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Home ▸ Catalog ▸ |Antiquities| ▸ |Antiquities by Type| ▸ |Weights & Scales||View Options:  |  |  | 

Weights and Scales

Weights are among the more common objects of the ancient and medieval world. Weights and a balance were essential for measuring quantities of many commodities and for evaluating coins. Probably the most common class of weights are those for evaluating coins. Balance weights were made of metal (most often bronze or lead), glass, or stone. If the mass of any small solid object conforms to an appropriate weight unit, it is likely to be a balance weight. Many excavated weights have been wrongly identified as game pieces or tokens.

Roman - Byzantine, Italy, Bronze Acorn Steelyard Pendant Weight, c. 1st to 7th century A.D.

|Weights| |&| |Scales|, |Roman| |-| |Byzantine,| |Italy,| |Bronze| |Acorn| |Steelyard| |Pendant| |Weight,| |c.| |1st| |to| |7th| |century| |A.D.|, |weight|
Steelyards with acorn shaped counterweights were in use from the 1st century A.D. to the late Roman and Byzantine times. This weight is close to a very light Byzantine pound (285g) (cf. Ballance et al. 1989, 134). See Waclawik, M. "A bronze steelyard with an acorn-shaped counterweight from the Paphos Agora" in Studies in Art and Civilization 20 (Krakow, 2016) (PDF Available) for a similar but larger (405.5g) acorn weight and steelyard. The article notes that another similar scale and acorn weight was found at Pompeii.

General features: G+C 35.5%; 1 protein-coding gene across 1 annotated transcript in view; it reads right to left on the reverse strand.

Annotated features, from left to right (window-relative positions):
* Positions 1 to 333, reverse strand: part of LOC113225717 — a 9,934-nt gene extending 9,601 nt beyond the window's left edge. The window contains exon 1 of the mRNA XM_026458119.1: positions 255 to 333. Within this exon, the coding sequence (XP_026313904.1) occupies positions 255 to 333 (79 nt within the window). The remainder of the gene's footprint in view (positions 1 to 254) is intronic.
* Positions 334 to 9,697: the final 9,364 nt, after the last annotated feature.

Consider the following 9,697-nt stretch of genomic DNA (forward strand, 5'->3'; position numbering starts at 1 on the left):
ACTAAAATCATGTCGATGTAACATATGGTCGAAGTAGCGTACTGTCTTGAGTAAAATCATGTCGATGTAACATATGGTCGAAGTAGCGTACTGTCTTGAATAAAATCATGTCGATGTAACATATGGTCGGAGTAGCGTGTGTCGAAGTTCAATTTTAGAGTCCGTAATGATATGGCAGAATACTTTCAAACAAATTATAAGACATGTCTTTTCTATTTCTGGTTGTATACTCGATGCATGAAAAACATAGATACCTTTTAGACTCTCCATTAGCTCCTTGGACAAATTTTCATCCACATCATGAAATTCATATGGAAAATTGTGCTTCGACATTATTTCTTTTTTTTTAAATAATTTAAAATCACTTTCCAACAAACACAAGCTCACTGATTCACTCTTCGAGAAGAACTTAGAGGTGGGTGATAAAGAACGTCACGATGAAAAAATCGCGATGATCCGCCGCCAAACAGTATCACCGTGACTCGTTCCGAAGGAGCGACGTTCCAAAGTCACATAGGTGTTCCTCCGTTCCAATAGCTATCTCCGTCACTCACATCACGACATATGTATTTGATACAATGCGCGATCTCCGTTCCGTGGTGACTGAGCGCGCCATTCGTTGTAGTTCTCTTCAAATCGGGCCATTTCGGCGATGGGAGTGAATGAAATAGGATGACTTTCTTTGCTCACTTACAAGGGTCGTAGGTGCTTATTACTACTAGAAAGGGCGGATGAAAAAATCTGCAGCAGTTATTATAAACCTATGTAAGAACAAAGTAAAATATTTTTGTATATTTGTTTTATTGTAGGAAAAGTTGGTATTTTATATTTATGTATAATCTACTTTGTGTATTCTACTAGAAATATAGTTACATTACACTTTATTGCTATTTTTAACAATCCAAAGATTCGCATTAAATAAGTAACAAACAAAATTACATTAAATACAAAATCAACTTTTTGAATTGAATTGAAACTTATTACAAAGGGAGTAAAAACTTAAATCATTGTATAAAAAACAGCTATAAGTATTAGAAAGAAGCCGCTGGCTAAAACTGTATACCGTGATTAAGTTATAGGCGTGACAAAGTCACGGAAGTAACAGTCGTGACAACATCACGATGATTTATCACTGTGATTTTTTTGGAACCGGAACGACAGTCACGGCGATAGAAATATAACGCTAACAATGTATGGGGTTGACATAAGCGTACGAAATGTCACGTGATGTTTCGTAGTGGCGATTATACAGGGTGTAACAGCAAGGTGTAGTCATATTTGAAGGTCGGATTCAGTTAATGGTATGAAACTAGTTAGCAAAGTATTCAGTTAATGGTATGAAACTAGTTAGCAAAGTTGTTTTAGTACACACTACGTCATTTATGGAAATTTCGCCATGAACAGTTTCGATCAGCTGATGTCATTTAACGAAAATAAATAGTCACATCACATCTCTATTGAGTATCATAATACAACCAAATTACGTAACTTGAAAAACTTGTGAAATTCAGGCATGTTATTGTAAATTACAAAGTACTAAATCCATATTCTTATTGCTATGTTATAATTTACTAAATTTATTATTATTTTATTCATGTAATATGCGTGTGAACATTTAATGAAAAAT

LT96147. Bronze weight, Romano-Byzantine acorn steelyard pendant weight, 280.7g, 62mm tall, 33mm maximum diameter, part of loop missing otherwise complete and intact, light corrosion, light encrustation, $300.00 SALE |PRICE| $270.00


Caesarea Maritima, Judaea / Syria Palaestina, 1st - 3rd Century A.D., Lead Half Italian Litra Weight

|Weights| |&| |Scales|, |Caesarea| |Maritima,| |Judaea| |/| |Syria| |Palaestina,| |1st| |-| |3rd| |Century| |A.D.,| |Lead| |Half| |Italian| |Litra| |Weight|,
A nearly identical specimen, from the same mold, was found near Caesarea Maritima in 1949 and is listed in the Corpus Inscriptionum Iudaeae/Palaestinae, Vol. II, Ameling, Cotton, Eck, et.al. on page 621. According to the authors, in Judaea, the term "litra" derived from the Roman word "libra" came to indicate local weight standards between the 1st and 2nd centuries CE. Therefore the word Iταλικη (Italica) was added whenever the Roman standard was intended. This weight is inscribed to indicate it is half an Italian litra. It is about 8 grams short of the standard but it probably originally had an handle attached that would have made it close to the appropriate weight. Around the end of the 3rd century CE, local standards were replaced entirely by the Roman system and the descriptive word Iταλικη was no longer necessary.
AS96251. Corpus Inscriptionum Iudaeae/Palaestinae, Vol. II, p. 621 (nearly identical specimen from the same mold), VF, roughly oval shape, probably missing handle at the top, weight 153.5 g, maximum diameter 87x43 mm, obverse ITA/ΛIK/H H/MI Λ/ITPA (half an Italian litra) in six lines; reverse blank; surface find, Caesarea Maritima, 1974; from The Jimi Berlin Caesarea Collection; very rare; $600.00 SALE |PRICE| $540.00